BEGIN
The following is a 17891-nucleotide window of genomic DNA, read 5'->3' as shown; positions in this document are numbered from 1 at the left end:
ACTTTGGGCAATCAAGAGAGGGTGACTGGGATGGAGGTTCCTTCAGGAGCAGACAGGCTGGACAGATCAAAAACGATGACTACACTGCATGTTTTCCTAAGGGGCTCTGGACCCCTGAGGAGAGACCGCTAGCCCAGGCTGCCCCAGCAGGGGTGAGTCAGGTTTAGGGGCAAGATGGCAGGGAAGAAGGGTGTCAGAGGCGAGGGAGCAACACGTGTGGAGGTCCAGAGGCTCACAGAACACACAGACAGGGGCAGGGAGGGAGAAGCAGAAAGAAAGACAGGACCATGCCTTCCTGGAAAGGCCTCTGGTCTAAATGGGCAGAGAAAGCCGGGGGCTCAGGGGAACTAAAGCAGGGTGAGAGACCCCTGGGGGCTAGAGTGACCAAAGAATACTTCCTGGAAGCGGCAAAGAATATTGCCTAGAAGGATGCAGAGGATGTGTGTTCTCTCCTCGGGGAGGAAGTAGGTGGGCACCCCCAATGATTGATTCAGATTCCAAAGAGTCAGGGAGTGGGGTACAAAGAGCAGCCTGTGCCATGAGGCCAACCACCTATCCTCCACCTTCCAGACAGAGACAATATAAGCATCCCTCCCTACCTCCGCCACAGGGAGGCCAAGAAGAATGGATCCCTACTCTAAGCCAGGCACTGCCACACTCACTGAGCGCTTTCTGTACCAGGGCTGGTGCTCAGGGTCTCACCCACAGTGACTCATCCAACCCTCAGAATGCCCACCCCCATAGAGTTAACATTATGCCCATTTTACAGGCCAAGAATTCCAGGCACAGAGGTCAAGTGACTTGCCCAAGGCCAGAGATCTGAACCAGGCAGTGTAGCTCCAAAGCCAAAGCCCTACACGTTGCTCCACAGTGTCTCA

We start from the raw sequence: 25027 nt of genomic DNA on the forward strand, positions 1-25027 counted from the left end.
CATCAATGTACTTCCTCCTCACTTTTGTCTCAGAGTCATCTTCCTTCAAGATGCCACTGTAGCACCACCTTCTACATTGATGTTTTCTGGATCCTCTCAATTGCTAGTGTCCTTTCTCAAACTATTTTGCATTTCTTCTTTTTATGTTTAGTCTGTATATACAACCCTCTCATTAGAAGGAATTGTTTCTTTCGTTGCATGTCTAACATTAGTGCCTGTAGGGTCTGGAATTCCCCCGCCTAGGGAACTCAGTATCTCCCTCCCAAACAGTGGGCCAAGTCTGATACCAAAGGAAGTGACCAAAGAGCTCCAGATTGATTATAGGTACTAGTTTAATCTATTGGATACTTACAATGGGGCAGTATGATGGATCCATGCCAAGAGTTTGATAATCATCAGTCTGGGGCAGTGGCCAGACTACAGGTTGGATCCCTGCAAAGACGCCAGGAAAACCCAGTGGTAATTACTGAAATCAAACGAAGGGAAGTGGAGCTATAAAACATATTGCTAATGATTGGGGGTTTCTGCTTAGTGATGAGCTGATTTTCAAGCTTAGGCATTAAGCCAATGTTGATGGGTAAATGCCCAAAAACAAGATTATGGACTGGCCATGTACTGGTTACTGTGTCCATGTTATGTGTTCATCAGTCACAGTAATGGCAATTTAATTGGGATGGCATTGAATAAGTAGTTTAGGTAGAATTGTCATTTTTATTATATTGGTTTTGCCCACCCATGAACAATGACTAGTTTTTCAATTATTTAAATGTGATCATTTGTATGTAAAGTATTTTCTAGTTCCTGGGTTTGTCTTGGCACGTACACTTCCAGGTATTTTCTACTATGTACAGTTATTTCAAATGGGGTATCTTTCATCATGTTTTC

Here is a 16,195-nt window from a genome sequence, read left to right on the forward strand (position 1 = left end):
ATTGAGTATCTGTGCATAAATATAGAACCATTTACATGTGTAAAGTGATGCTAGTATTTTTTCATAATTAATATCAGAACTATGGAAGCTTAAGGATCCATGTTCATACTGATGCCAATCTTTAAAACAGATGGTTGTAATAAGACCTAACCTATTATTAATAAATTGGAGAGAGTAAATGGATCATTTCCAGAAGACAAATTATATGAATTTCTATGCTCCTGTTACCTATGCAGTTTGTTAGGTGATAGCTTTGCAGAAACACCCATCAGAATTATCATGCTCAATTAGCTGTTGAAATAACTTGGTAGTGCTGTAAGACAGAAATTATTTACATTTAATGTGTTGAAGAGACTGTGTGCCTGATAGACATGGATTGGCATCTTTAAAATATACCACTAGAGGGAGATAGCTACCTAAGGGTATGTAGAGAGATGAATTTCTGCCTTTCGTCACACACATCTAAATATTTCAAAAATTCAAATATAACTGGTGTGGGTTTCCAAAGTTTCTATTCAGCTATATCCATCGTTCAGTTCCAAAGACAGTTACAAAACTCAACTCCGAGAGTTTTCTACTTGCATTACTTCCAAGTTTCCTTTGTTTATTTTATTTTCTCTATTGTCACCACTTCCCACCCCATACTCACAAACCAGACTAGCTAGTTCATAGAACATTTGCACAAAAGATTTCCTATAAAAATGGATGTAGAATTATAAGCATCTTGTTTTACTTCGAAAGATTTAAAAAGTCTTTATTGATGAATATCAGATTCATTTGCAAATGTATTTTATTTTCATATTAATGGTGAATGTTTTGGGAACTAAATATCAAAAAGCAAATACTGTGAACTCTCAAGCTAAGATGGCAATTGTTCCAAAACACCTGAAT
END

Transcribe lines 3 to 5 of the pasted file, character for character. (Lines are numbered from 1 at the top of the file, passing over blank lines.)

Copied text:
We start from the raw sequence: 25027 nt of genomic DNA on the forward strand, positions 1-25027 counted from the left end.
CATCAATGTACTTCCTCCTCACTTTTGTCTCAGAGTCATCTTCCTTCAAGATGCCACTGTAGCACCACCTTCTACATTGATGTTTTCTGGATCCTCTCAATTGCTAGTGTCCTTTCTCAAACTATTTTGCATTTCTTCTTTTTATGTTTAGTCTGTATATACAACCCTCTCATTAGAAGGAATTGTTTCTTTCGTTGCATGTCTAACATTAGTGCCTGTAGGGTCTGGAATTCCCCCGCCTAGGGAACTCAGTATCTCCCTCCCAAACAGTGGGCCAAGTCTGATACCAAAGGAAGTGACCAAAGAGCTCCAGATTGATTATAGGTACTAGTTTAATCTATTGGATACTTACAATGGGGCAGTATGATGGATCCATGCCAAGAGTTTGATAATCATCAGTCTGGGGCAGTGGCCAGACTACAGGTTGGATCCCTGCAAAGACGCCAGGAAAACCCAGTGGTAATTACTGAAATCAAACGAAGGGAAGTGGAGCTATAAAACATATTGCTAATGATTGGGGGTTTCTGCTTAGTGATGAGCTGATTTTCAAGCTTAGGCATTAAGCCAATGTTGATGGGTAAATGCCCAAAAACAAGATTATGGACTGGCCATGTACTGGTTACTGTGTCCATGTTATGTGTTCATCAGTCACAGTAATGGCAATTTAATTGGGATGGCATTGAATAAGTAGTTTAGGTAGAATTGTCATTTTTATTATATTGGTTTTGCCCACCCATGAACAATGACTAGTTTTTCAATTATTTAAATGTGATCATTTGTATGTAAAGTATTTTCTAGTTCCTGGGTTTGTCTTGGCACGTACACTTCCAGGTATTTTCTACTATGTACAGTTATTTCAAATGGGGTATCTTTCATCATGTTTTC

Here is a 16,195-nt window from a genome sequence, read left to right on the forward strand (position 1 = left end):